As for myths propounded by policymaking elites, it still seems rather significant to me that, for example, Kissinger and Nixon exploited the China gambit in 1972 after the Sino-Soviet split had been going for almost a decade. That is, in 1960 they may have believed worldwide Communism was a unitary movement; by 1969 there was abundant evidence to the contrary, and they exploited the opportunity. This seems less like hypocrisy than evidence-based flexibility.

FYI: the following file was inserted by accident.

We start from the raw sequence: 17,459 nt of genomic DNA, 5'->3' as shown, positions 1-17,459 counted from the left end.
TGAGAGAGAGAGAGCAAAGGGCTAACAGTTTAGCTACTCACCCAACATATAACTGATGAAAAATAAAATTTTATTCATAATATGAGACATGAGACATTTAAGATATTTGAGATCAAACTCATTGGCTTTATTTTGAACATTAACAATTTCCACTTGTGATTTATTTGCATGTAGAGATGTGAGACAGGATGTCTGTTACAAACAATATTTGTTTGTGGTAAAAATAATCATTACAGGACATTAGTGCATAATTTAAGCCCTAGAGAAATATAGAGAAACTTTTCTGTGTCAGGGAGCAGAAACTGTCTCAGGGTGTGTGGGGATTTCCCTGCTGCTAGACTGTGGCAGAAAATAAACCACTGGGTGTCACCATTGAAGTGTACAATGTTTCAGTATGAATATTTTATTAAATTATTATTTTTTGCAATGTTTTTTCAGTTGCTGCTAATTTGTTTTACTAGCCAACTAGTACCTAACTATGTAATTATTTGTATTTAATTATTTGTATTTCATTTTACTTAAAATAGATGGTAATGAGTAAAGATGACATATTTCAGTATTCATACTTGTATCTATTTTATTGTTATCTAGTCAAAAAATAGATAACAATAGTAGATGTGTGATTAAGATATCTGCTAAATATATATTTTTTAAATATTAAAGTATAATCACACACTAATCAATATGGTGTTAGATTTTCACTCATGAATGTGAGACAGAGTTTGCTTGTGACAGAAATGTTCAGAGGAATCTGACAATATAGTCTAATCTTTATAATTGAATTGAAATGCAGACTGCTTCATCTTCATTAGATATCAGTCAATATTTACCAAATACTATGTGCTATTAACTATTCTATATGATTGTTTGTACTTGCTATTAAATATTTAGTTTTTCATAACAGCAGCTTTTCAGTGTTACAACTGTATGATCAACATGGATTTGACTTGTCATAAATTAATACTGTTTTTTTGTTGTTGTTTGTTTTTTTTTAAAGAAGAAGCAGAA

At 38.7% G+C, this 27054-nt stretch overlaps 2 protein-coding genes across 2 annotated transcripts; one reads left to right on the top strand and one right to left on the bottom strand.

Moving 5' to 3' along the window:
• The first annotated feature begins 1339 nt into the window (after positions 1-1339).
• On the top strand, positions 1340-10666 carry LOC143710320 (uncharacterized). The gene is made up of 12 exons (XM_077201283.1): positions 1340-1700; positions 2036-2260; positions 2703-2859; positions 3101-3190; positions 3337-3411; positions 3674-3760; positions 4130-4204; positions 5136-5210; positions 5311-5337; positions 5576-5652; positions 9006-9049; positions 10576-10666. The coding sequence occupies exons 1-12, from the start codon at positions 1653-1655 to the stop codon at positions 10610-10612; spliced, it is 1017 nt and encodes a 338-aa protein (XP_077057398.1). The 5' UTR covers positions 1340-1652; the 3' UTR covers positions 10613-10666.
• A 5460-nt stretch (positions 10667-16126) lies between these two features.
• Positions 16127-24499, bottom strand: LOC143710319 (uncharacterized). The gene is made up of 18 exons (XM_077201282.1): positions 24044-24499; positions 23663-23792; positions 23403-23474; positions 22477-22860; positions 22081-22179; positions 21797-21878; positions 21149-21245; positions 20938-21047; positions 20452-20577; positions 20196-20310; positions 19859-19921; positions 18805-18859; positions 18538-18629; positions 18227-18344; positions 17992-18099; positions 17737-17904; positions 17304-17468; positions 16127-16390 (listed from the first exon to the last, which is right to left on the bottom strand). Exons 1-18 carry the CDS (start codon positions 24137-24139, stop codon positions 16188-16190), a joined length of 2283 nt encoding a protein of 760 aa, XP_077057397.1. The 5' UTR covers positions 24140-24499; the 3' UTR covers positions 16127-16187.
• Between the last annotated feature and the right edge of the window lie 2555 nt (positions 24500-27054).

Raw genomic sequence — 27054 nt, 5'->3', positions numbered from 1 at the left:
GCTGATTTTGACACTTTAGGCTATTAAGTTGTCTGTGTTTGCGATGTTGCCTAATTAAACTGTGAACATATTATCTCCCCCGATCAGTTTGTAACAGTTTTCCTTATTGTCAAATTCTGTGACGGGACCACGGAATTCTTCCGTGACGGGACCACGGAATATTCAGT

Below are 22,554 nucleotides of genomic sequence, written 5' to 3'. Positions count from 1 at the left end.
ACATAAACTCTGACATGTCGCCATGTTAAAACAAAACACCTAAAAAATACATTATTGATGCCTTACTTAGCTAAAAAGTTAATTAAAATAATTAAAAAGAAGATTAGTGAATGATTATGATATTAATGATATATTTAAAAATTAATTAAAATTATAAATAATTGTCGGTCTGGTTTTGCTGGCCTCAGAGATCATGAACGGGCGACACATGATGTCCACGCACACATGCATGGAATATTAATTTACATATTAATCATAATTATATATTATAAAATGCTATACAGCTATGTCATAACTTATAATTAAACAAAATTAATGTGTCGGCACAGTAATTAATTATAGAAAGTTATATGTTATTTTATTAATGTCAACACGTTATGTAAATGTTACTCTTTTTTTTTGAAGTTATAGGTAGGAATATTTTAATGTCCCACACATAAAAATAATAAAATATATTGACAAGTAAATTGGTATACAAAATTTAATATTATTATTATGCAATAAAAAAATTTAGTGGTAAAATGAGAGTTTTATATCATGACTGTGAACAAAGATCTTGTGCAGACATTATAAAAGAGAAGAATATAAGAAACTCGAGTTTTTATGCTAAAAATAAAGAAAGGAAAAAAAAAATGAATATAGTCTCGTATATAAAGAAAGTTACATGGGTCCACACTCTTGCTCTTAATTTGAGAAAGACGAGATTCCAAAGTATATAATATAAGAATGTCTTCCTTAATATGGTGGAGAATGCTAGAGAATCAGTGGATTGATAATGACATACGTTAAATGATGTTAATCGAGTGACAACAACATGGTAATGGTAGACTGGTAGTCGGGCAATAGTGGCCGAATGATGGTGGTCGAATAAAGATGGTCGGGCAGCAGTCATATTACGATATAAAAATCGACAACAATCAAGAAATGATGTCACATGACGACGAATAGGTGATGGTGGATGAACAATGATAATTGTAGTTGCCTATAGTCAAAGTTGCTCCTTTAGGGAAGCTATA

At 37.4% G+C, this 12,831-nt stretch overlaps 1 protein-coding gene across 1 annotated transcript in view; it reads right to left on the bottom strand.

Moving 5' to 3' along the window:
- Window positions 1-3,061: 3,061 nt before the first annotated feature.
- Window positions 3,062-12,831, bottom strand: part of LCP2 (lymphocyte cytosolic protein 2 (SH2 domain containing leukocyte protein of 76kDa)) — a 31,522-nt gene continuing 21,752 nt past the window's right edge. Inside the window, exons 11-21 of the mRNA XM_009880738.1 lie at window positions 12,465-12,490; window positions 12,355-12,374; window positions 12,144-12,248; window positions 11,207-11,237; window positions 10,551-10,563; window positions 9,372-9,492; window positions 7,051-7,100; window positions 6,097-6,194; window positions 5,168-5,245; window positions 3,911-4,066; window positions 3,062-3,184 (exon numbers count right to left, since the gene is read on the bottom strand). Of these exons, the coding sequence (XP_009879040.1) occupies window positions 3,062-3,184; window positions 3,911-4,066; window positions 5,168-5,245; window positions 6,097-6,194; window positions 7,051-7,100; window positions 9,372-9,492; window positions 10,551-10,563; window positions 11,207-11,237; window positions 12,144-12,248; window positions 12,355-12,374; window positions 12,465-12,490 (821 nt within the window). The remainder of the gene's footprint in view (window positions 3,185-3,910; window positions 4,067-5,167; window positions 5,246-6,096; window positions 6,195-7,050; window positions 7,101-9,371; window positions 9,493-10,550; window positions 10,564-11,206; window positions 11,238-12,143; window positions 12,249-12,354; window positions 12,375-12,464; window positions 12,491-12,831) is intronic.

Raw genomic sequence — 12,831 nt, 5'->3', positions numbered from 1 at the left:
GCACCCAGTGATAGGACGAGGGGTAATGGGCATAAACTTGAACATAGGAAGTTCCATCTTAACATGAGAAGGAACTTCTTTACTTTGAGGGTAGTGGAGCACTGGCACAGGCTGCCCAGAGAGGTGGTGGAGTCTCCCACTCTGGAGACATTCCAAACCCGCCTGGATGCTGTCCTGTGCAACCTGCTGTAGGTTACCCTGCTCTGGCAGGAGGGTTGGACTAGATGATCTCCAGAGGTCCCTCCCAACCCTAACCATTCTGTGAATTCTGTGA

I think your piece relies on a fictively unitary reified category of its own: “our elites”. There is a huge degree of disagreement among contemporary China experts on how the country is likely to develop politically and how that is related to economic development. I don’t think anyone disputes that the immensely greater sophistication of current Chinese society, created by 20 years of economic growth, has already forced the Party to grant substantial power to technocratic experts and to create avenues for policy input from large stakeholders. The question is whether this will lead to something we westerners recognize as “democracy”. But the thing is, because Chinese culture and media are becoming rich and diverse in a way which none of the old Communist or fascist regimes ever allowed (check out the Chinese blogosphere, try danwei.com to start), because there is a sort of lifestyle and intellectual pluralism already even under Party rule, because the single-party model appears at least plausibly sustainable, China is forcing westerners to rethink what it is we mean when we say “China will become democratic”. What do we mean by “democracy”? Do we mean the rule of law? Do we mean freedom of expression? Do we mean multiparty elections?